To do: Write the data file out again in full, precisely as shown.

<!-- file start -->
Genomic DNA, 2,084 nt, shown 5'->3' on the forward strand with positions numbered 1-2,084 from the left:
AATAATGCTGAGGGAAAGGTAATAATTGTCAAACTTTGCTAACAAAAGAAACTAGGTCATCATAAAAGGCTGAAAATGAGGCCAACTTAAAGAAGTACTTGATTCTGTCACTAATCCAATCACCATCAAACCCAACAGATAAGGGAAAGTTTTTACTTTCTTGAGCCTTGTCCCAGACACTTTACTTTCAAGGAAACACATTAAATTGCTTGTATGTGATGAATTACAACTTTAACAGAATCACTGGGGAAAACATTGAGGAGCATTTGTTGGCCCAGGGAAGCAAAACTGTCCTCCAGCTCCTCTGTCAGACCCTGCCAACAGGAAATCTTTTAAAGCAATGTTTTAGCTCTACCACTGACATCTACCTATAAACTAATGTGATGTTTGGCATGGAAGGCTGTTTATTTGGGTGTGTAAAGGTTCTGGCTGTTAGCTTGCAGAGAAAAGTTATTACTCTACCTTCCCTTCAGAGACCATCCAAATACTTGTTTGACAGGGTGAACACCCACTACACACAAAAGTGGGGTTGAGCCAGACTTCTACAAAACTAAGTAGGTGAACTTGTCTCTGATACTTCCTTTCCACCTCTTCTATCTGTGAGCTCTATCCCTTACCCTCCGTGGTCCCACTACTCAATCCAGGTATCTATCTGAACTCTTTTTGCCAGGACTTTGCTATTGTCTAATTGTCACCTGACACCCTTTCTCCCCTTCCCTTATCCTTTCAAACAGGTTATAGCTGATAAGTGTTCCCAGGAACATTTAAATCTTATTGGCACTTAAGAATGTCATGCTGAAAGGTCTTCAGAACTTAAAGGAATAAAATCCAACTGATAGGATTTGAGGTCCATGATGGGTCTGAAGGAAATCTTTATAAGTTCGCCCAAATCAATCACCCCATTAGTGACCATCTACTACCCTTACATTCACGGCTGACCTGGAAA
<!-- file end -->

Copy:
Genomic DNA, 2,084 nt, shown 5'->3' on the forward strand with positions numbered 1-2,084 from the left:
AATAATGCTGAGGGAAAGGTAATAATTGTCAAACTTTGCTAACAAAAGAAACTAGGTCATCATAAAAGGCTGAAAATGAGGCCAACTTAAAGAAGTACTTGATTCTGTCACTAATCCAATCACCATCAAACCCAACAGATAAGGGAAAGTTTTTACTTTCTTGAGCCTTGTCCCAGACACTTTACTTTCAAGGAAACACATTAAATTGCTTGTATGTGATGAATTACAACTTTAACAGAATCACTGGGGAAAACATTGAGGAGCATTTGTTGGCCCAGGGAAGCAAAACTGTCCTCCAGCTCCTCTGTCAGACCCTGCCAACAGGAAATCTTTTAAAGCAATGTTTTAGCTCTACCACTGACATCTACCTATAAACTAATGTGATGTTTGGCATGGAAGGCTGTTTATTTGGGTGTGTAAAGGTTCTGGCTGTTAGCTTGCAGAGAAAAGTTATTACTCTACCTTCCCTTCAGAGACCATCCAAATACTTGTTTGACAGGGTGAACACCCACTACACACAAAAGTGGGGTTGAGCCAGACTTCTACAAAACTAAGTAGGTGAACTTGTCTCTGATACTTCCTTTCCACCTCTTCTATCTGTGAGCTCTATCCCTTACCCTCCGTGGTCCCACTACTCAATCCAGGTATCTATCTGAACTCTTTTTGCCAGGACTTTGCTATTGTCTAATTGTCACCTGACACCCTTTCTCCCCTTCCCTTATCCTTTCAAACAGGTTATAGCTGATAAGTGTTCCCAGGAACATTTAAATCTTATTGGCACTTAAGAATGTCATGCTGAAAGGTCTTCAGAACTTAAAGGAATAAAATCCAACTGATAGGATTTGAGGTCCATGATGGGTCTGAAGGAAATCTTTATAAGTTCGCCCAAATCAATCACCCCATTAGTGACCATCTACTACCCTTACATTCACGGCTGACCTGGAAA